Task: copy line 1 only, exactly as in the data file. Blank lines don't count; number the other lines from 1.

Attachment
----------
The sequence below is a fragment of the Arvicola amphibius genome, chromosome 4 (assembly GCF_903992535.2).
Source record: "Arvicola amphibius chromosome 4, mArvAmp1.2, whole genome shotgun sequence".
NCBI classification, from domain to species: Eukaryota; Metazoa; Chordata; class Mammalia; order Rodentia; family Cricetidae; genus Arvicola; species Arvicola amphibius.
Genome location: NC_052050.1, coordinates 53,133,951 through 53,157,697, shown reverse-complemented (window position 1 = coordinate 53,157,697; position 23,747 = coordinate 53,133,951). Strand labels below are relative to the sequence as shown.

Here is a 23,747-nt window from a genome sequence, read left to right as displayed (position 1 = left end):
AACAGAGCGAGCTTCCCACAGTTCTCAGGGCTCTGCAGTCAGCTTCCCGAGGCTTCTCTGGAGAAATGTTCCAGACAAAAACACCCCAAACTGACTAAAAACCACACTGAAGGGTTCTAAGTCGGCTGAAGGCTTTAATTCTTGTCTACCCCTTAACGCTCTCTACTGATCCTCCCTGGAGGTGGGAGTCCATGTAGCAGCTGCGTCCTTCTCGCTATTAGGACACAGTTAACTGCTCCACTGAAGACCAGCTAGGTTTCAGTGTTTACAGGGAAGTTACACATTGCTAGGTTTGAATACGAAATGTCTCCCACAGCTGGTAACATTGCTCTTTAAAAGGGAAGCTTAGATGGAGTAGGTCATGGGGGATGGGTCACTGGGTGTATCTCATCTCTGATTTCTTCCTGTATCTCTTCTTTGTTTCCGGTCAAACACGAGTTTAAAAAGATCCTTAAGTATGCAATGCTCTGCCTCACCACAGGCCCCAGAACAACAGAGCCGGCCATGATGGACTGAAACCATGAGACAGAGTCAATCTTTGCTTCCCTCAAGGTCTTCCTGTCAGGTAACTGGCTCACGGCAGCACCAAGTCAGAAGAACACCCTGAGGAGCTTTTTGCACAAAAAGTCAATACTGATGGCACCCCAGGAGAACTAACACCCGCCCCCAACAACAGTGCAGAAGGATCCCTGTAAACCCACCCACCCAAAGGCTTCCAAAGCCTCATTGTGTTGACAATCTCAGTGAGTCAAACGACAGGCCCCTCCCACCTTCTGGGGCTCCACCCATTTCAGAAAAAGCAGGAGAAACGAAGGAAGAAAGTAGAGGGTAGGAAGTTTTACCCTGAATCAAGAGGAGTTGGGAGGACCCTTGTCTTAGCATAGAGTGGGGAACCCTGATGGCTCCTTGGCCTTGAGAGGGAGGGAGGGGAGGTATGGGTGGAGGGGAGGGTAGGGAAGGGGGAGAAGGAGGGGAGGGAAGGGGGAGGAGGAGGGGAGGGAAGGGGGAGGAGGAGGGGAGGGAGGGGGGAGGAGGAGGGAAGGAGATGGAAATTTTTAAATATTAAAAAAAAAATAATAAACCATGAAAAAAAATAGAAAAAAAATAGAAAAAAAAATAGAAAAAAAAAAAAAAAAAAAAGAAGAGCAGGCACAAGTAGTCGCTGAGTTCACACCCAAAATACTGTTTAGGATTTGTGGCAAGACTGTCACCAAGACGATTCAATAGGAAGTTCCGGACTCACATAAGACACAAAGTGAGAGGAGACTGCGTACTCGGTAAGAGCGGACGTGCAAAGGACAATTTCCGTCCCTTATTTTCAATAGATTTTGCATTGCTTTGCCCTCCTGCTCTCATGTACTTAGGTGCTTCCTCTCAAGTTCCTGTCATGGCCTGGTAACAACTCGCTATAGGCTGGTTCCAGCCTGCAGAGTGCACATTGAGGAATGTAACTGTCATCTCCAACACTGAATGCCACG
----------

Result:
The sequence below is a fragment of the Arvicola amphibius genome, chromosome 4 (assembly GCF_903992535.2).